Grayson council decision could threaten library’s future
Jeremy D. Wells
Carter County Times
It isn’t just local funding that is suffering from the city of Grayson’s decision not to fund their share of the Carter County Public Library. The city’s decision could end up impacting state grant funding available to the library as well, threatening the future of the library.
Chris Bischoff, a regional consultant for the Kentucky Department for Libraries and Archives (KDLA), addressed Carter County Fiscal Court at their regular meeting earlier this month. Bischoff explained that a portion of the library’s funding comes from a state grant that was awarded for the purchase and upkeep of the Grayson branch location. He said he was “concern(ed) with the loss of funds from the city of Grayson,” because of grant money the library system receives from the state related to the purchase of that building. He explained that the grant requires the building be maintained for 20 years as a condition of the grant agreement.
Terry Manuel, State Librarian with KDLA, explained that if the county library system fails to maintain the building for that period of time, they will have to pay back a portion of the $400,000 granted for the purchase and renovation of the building. With the library budget already being stretched thin, this could spell the death of the local library system.
However when Olive Hill agreed to continue funding their portion of the library’s budget from local sources, they stipulated that if a branch had to be closed as a result of insufficient Grayson branch rather than the Olive Hill branch. Library board president Jeff Erwin agreed to the stipulation, noting that it was only fair that if Olive Hill continued to pay their share of library funding they get to keep their local branch open.
Grayson mayor George Steele says he supports a library in Carter County, but he feels the county government should cover the entirety of funding. If fiscal court doesn’t agree to pay the entire amount of $75,000 from funds raised with the recently passed payroll tax, Steele said, he would support a county wide library tax.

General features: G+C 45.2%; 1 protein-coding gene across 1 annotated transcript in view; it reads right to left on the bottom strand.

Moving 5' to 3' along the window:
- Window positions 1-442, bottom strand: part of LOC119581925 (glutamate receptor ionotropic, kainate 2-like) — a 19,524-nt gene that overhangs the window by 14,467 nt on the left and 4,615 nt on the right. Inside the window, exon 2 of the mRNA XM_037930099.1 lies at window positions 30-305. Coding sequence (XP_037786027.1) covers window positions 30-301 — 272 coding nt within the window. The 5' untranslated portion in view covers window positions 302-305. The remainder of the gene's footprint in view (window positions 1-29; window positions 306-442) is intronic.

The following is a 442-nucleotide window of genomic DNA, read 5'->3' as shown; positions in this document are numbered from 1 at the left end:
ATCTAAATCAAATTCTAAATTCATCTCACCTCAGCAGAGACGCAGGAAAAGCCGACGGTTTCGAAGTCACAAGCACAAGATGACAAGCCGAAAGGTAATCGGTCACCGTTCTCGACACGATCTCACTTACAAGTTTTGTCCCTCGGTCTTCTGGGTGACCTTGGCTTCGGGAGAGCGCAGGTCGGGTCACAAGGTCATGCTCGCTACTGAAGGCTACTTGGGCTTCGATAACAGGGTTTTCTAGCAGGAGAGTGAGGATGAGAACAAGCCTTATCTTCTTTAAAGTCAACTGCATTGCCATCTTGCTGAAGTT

“Doing it right is passing a cheap library tax,” Steele told the Times in a recent sit-down. “I’d be tickled to pay my library tax.”
Steele also characterized the $25,000 share that has come from each of the two cities in the past as “an unfair tax to put on Olive Hill too,” claiming that since citizens in both cities also pay county taxes they are being “taxed twice.”
Steele has had conversations with Carter County Judge Executive Mike Malone about the county picking up the cities’ share of library funding, which would triple the amount fiscal court currently pays out for the library. Malone has said he would support the county taking over the entirety of funding for the library, but it ultimately is not a decision that can be made by Malone or the mayors of either city. Fiscal court magistrates are the ones who must approve any changes in county funding, and city council must approve or deny funding in each of the cities. Whether or not the county will vote to pick up the entirety of the tab, or put a library tax on the ballot, remains to be seen, but Malone has said if the county does choose to pick up the portion that Grayson City Council won’t fund it would be unfair not to pick up the same portion for Olive Hill.
If Carter County loses their public library they would be the only county in the state of Kentucky without a public library system.
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